Associations Between Canada's Cannabis Legalization and Emergency Department Presentations for Transient Cannabis-Induced Psychosis and Schizophrenia Conditions: Ontario and Alberta, 2015–2019
Cannabis legalization in many jurisdictions worldwide has raised concerns that such legislation might increase the burden of transient and persistent psychotic illnesses in society. Our study aimed to address this issue.Methods
Drawing upon emergency department (ED) presentations aggregated across Alberta and Ontario, Canada records (April 1, 2015–December 31, 2019), we employed Seasonal Autoregressive Integrated Moving Average (SARIMA) models to assess associations between Canada's cannabis legalization (via the Cannabis Act implemented on October 17, 2018) and weekly ED presentation counts of the following ICD-10-CA-defined target series of cannabis-induced psychosis (F12.5; n = 5832) and schizophrenia and related conditions (“schizophrenia”; F20-F29; n = 211,661), as well as two comparison series of amphetamine-induced psychosis (F15.5; n = 10,829) and alcohol-induced psychosis (F10.5; n = 1,884).Results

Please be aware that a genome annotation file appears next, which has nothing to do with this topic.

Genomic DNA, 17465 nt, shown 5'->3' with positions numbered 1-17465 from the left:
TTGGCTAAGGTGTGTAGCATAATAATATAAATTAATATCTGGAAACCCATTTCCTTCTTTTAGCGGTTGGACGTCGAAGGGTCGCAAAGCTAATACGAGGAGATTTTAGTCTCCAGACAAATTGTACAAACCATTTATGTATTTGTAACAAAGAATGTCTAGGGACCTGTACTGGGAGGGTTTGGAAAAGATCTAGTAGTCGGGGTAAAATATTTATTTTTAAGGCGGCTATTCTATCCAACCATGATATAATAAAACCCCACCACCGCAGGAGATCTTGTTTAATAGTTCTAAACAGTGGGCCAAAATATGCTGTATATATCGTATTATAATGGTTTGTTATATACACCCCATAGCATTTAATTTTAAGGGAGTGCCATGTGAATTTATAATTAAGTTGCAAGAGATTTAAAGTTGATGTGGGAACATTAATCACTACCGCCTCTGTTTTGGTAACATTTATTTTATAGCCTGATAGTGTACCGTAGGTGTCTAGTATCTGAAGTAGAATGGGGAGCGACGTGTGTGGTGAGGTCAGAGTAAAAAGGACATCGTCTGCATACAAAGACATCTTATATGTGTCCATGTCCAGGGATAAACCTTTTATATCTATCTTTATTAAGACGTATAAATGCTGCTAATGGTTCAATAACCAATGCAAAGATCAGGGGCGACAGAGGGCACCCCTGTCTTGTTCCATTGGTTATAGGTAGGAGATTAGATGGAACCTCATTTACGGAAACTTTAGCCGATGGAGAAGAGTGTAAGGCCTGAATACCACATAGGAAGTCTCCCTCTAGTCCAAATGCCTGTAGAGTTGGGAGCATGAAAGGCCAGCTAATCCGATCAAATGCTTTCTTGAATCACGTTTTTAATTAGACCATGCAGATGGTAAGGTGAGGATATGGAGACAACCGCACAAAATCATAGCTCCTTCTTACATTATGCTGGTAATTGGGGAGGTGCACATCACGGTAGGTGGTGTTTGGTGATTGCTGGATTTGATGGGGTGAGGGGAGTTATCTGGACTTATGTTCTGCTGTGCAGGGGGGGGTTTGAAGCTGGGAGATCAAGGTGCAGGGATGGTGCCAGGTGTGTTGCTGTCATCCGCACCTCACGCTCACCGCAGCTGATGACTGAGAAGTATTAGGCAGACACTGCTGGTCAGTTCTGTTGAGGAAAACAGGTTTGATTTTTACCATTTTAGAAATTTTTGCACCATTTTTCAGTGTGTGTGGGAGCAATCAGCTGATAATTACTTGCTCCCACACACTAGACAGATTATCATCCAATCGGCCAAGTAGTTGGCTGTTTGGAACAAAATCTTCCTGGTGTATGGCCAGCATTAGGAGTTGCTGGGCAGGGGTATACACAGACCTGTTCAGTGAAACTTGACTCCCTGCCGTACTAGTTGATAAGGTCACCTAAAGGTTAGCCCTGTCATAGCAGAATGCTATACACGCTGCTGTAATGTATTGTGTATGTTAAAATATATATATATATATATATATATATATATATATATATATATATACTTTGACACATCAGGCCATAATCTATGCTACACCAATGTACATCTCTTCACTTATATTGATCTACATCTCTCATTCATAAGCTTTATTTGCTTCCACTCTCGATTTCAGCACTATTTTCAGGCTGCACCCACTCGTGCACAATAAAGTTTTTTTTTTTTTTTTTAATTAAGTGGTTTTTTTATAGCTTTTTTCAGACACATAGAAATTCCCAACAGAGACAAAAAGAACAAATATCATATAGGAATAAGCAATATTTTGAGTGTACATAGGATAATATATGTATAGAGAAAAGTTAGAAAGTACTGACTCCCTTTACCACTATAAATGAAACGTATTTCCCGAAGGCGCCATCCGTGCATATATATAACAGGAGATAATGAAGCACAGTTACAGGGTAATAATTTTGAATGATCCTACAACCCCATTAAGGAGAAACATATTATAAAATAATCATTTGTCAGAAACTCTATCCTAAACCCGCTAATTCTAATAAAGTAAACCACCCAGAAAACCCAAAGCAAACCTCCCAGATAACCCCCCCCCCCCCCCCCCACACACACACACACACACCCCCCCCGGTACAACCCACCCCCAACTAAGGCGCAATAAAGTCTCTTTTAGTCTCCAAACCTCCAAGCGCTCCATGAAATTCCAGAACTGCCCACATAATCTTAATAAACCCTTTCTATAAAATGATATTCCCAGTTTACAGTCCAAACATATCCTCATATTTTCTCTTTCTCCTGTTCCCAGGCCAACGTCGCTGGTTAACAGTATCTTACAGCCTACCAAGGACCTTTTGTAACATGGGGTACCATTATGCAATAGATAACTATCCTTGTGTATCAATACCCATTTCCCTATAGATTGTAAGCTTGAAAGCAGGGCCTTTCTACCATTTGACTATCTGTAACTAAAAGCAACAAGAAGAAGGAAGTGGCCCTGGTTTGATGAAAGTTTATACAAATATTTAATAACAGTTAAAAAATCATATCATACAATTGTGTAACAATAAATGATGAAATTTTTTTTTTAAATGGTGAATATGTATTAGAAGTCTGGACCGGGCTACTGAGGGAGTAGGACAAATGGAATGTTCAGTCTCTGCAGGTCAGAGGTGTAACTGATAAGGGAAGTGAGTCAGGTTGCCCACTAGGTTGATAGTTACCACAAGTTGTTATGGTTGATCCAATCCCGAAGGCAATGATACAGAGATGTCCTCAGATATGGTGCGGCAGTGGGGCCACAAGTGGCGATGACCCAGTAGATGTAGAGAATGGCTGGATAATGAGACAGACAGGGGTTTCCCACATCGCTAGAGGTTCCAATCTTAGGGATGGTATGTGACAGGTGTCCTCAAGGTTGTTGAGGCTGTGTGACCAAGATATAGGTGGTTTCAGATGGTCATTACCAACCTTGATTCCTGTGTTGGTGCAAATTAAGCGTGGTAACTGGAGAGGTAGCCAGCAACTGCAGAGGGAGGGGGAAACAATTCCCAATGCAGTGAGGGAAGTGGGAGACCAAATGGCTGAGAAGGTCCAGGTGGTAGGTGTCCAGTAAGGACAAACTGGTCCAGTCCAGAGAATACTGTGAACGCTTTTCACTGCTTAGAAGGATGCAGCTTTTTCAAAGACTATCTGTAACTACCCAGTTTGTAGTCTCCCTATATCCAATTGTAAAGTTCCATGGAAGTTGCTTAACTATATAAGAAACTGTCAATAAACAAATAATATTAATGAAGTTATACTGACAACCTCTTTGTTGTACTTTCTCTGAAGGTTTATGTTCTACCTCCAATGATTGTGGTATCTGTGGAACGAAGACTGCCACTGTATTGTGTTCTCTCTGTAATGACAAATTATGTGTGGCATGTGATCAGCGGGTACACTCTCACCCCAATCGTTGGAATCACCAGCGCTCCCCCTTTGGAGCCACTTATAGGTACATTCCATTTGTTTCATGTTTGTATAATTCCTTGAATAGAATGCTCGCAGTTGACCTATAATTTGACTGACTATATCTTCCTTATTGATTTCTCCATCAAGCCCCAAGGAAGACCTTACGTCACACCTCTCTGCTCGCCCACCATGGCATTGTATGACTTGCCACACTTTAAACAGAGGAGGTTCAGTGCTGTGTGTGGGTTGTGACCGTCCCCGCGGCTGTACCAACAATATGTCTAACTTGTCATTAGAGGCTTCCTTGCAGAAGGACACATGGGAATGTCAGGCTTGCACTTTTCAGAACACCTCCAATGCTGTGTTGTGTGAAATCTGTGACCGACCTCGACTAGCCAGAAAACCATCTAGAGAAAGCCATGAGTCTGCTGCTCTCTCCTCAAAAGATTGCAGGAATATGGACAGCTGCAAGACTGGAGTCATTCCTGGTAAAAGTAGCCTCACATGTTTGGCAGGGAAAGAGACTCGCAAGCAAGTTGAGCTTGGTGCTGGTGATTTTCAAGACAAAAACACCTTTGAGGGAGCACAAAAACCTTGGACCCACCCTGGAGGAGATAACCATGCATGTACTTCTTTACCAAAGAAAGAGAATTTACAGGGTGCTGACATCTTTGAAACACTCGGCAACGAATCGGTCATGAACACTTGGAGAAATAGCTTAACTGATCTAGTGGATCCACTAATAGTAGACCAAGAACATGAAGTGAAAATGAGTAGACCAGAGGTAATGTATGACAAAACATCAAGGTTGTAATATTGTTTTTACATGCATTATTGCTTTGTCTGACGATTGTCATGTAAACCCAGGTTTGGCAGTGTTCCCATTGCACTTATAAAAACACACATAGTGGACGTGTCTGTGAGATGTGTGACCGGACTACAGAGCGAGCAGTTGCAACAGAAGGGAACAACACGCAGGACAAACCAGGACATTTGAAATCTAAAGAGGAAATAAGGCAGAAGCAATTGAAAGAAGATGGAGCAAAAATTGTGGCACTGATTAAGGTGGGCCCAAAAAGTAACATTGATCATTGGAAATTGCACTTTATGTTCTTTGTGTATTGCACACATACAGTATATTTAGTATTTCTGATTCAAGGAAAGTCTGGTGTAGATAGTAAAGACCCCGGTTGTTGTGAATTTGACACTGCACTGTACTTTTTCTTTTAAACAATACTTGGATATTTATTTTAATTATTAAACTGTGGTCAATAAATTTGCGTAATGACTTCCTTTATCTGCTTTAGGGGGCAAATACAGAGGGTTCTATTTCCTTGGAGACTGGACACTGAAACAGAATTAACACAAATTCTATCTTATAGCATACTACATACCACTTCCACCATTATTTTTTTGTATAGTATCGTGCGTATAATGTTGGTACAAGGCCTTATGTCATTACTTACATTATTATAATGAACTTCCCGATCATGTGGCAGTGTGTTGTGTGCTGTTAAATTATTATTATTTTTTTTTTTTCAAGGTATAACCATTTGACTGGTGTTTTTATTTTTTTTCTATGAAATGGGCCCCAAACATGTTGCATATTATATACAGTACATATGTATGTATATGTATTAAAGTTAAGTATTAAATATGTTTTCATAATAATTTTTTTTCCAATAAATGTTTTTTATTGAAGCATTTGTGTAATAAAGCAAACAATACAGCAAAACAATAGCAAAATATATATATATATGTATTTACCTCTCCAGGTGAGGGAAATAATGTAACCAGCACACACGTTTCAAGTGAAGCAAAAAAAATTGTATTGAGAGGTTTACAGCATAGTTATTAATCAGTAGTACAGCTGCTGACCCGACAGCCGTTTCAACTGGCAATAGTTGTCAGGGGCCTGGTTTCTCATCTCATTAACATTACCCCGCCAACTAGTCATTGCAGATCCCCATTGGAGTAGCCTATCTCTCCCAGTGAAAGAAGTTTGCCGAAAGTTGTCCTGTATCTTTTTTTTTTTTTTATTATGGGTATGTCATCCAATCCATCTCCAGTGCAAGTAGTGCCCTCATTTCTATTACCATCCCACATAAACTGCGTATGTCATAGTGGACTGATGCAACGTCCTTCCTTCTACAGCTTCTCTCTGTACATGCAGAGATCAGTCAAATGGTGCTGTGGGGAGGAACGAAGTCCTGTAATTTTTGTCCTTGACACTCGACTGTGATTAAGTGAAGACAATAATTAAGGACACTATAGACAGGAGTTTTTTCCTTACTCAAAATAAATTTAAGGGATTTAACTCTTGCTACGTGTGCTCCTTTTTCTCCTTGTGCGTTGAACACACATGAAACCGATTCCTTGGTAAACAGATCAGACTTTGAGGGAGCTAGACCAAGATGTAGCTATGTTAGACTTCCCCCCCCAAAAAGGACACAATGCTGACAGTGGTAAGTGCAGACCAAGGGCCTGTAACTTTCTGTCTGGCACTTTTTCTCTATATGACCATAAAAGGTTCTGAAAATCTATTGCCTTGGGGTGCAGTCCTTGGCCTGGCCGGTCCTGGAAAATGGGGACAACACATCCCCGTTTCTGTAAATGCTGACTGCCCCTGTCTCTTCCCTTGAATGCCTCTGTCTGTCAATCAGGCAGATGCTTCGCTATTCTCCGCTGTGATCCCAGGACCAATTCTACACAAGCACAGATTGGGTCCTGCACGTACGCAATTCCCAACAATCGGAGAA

ED presentations for cannabis-induced psychosis doubled between April 2015 and December 2019. However, across all four SARIMA models, there was no evidence of significant step-function effects associated with cannabis legalization on post-legalization weekly ED counts of: (1) cannabis-induced psychosis [0.34 (95% CI −4.1; 4.8; P = 0.88)]; (2) schizophrenia [24.34 (95% CI −18.3; 67.0; P = 0.26)]; (3) alcohol-induced psychosis [0.61 (95% CI −0.6; 1.8; P = 0.31); or (4) amphetamine-induced psychosis [1.93 (95% CI −2.8; 6.7; P = 0.43)].Conclusion
Implementation of Canada's cannabis legalization framework was not associated with evidence of significant changes in cannabis-induced psychosis or schizophrenia ED presentations. Given the potentially idiosyncratic rollout of Canada's cannabis legalization, further research will be required to establish whether study results generalize to other settings.